In our latest Odyssey Exclusives series we’re doing something a little bit different.
Instead of the usual country guides and healthcare insights, we’re going to focus on the recruitment side of recruitment itself!
Our team are some of the most experienced in the business, and so we’ve decided to put together a series of articles focusing on our inside knowledge.
In the third in our all new and exclusive series, ‘Inside Recruitment’, we’re going to look at how to successfully negotiate the best possible salary for yourself.
We understand how big a role finances can play in many people’s decision to move overseas, and so it’s important that you negotiate the salary package you deserve - but without appearing greedy or ill informed.
In the first of a two part special, we’ve compiled five tips to take onboard to successfully negotiate a suitably rewarding salary package.
1 - Know Your Value
Before entering any negotiations it’s important to know your value. This can be affected by a whole range of factors, however it’s incredible how many people under or over value themselves.
Make sure that you research in advance how much you should expect to earn, based on: Experience, qualification level, additional qualifications, geographical area and even the new skills you hope to learn.
Do this successfully and an outcome that pleases both you and the employer shouldn’t be hard to achieve.
2 - Competition
In any field it’s important to assess the potential competition.
If the role is at a highly prestigious hospital in a popular speciality and in an area like Dubai, Central perth or Singapore, expect the competition to be fierce.
If, however, you are applying for a job in a smaller speciality, or in a more rural location, then you’ll likely have a greater chance of boosting your earnings.
Try and assess the competition in advance, and don’t be afraid to ask about it during the interview process.
3 - Ask Plenty of Questions
It’s the best strategy at every stage of salary negotiations, and receiving an offer is no exception to the rule. Keep asking questions to boost your chances of succeeding in getting the best possible outcome.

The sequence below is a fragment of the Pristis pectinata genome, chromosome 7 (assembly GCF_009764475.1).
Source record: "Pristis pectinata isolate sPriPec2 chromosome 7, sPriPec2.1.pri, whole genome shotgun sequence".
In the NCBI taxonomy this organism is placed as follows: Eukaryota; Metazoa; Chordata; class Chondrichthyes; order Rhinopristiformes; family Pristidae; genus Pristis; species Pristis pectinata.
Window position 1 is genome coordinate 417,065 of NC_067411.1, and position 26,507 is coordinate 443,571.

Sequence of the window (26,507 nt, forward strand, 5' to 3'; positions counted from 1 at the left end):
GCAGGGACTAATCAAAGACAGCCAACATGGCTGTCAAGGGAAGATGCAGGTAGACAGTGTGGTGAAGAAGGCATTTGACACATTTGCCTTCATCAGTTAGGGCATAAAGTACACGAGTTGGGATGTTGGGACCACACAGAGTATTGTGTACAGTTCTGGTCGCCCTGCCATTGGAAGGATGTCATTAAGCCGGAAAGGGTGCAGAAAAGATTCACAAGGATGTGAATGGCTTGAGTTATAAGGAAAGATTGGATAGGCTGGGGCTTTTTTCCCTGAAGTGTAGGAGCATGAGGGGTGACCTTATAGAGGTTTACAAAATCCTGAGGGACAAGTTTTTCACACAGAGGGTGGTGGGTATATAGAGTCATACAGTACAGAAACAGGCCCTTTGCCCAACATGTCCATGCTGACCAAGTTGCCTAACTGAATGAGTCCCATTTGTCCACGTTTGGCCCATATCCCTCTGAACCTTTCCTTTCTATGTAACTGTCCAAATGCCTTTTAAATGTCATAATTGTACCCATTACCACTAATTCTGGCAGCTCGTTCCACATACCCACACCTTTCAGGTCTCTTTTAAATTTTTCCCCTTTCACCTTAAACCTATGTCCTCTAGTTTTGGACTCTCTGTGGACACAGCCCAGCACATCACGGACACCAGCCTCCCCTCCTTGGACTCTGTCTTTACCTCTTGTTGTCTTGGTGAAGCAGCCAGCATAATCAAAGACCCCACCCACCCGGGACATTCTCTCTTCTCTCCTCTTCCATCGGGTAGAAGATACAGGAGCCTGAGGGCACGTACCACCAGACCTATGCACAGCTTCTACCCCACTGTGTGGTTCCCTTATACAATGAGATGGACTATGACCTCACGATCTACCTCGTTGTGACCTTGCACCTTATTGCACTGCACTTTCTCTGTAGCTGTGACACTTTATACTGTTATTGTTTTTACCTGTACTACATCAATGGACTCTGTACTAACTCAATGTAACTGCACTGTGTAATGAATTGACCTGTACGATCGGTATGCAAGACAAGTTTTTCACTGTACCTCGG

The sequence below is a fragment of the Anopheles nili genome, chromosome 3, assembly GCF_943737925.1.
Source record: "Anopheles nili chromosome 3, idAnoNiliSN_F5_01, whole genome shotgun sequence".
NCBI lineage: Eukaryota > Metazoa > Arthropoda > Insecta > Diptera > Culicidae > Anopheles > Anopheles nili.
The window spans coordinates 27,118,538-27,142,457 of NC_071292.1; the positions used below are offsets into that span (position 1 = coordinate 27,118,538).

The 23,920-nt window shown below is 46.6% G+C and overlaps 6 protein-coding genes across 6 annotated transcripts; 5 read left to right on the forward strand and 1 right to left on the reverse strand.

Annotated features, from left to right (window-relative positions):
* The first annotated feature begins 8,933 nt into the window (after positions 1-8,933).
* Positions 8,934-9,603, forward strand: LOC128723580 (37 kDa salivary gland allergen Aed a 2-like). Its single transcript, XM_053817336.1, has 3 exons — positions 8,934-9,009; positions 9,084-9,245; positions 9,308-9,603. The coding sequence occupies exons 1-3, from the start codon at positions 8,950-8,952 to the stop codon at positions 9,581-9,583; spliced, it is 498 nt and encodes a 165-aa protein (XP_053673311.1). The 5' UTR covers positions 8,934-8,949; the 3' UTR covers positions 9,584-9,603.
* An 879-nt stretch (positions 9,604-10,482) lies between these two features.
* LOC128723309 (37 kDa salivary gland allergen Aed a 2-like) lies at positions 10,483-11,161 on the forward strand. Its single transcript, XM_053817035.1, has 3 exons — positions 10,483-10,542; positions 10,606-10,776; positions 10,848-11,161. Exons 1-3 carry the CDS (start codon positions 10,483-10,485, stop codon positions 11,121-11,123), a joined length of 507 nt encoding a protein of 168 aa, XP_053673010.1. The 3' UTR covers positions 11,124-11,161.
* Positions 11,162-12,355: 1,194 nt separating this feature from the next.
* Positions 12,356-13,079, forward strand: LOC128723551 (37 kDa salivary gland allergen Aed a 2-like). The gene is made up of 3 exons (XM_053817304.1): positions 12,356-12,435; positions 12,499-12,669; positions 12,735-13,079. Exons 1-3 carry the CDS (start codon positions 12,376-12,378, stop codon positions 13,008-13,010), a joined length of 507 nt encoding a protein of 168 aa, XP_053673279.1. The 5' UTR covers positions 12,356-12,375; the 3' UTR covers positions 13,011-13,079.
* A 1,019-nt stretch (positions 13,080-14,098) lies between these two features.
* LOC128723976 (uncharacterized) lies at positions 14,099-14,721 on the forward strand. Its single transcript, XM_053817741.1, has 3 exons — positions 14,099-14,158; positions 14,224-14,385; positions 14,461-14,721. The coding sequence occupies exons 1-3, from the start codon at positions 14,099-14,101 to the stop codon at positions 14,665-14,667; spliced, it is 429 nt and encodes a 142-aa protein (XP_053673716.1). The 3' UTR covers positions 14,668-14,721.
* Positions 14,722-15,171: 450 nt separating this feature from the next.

At this stage the best technique is to ask questions which show that you consider the other party’s views; ‘How can I help you to move towards my viewpoint?’ Or ‘It seems like the figure I suggested has taken you by surprise, what is the budget for my position based on?’
Research suggests that questions like these will show that you can work effectively with others, are not a selfish person and will create a degree of empathy on the negotiators behalf.
4 - The Dreaded Question
We all know what’s coming. Anyone who has ever been in a salary negotiation setting dreads the moment it arrives. It can be what breaks down even the most hardened negotiator.
‘How much are you currently paid?’
When you get asked this you should never lie. Quickly provide the figure plus bonuses and other benefits before guiding the conversation towards what you are looking for. Do this by focusing on what you feel your market value is, the new skills you have developed since that salary was decided, as well as how you aim to progress moving forward with additional responsibilities that make use of your skills.
Using these techniques should help to convince the employer that you are confident enough in your own current ability, and that you are looking to develop as an employee - not solely focused on potential financial gains.
5 - Your Anchor Figure
The key to any successful negotiation is to start with a suitable anchor figure. This is the number you use at the very start of the discussion.
Working out what it should be can be extremely tough. On one hand you should make sure that you aren’t devaluing yourself - or arguing over a relatively insignificant sum. On the other it’s important to make sure that you aren’t appearing deluded and greedy about your potential value - creating the wrong impression from the very start.
Devise a figure that is slightly higher than you would ideally want. This ensures that you don’t walk out with a lower increase than you had hoped for - effectively wasting you and your company's time for a package that suited nobody.
Whilst also giving the company negotiator the belief that they have been successful in getting a better deal for the company and thus reducing the pressure that a large wage increase can often bring with it.
Check back next Monday for the second installment in our salary negotiation guide - including some massive things to avoid.